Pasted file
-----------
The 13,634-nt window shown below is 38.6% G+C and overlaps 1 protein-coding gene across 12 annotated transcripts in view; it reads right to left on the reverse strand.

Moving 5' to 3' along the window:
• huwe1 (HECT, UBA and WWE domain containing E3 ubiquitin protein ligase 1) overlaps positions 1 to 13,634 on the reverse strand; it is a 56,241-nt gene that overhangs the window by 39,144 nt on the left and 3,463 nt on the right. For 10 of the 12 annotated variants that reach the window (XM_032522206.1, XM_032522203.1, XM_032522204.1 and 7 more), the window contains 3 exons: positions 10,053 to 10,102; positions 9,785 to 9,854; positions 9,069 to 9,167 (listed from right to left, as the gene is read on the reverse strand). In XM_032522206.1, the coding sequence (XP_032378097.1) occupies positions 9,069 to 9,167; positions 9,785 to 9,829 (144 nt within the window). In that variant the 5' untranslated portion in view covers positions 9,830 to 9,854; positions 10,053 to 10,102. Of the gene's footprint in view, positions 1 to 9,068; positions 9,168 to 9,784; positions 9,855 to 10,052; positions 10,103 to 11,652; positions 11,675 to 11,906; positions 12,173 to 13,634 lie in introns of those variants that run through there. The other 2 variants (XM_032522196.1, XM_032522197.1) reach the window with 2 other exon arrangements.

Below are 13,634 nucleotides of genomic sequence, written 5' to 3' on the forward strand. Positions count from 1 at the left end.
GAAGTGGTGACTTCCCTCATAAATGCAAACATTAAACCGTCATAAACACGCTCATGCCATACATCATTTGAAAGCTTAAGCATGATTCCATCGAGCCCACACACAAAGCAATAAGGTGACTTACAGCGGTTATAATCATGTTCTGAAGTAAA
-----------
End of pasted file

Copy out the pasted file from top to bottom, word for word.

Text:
The 13,634-nt window shown below is 38.6% G+C and overlaps 1 protein-coding gene across 12 annotated transcripts in view; it reads right to left on the reverse strand.

Moving 5' to 3' along the window:
• huwe1 (HECT, UBA and WWE domain containing E3 ubiquitin protein ligase 1) overlaps positions 1 to 13,634 on the reverse strand; it is a 56,241-nt gene that overhangs the window by 39,144 nt on the left and 3,463 nt on the right. For 10 of the 12 annotated variants that reach the window (XM_032522206.1, XM_032522203.1, XM_032522204.1 and 7 more), the window contains 3 exons: positions 10,053 to 10,102; positions 9,785 to 9,854; positions 9,069 to 9,167 (listed from right to left, as the gene is read on the reverse strand). In XM_032522206.1, the coding sequence (XP_032378097.1) occupies positions 9,069 to 9,167; positions 9,785 to 9,829 (144 nt within the window). In that variant the 5' untranslated portion in view covers positions 9,830 to 9,854; positions 10,053 to 10,102. Of the gene's footprint in view, positions 1 to 9,068; positions 9,168 to 9,784; positions 9,855 to 10,052; positions 10,103 to 11,652; positions 11,675 to 11,906; positions 12,173 to 13,634 lie in introns of those variants that run through there. The other 2 variants (XM_032522196.1, XM_032522197.1) reach the window with 2 other exon arrangements.

Below are 13,634 nucleotides of genomic sequence, written 5' to 3' on the forward strand. Positions count from 1 at the left end.
GAAGTGGTGACTTCCCTCATAAATGCAAACATTAAACCGTCATAAACACGCTCATGCCATACATCATTTGAAAGCTTAAGCATGATTCCATCGAGCCCACACACAAAGCAATAAGGTGACTTACAGCGGTTATAATCATGTTCTGAAGTAAA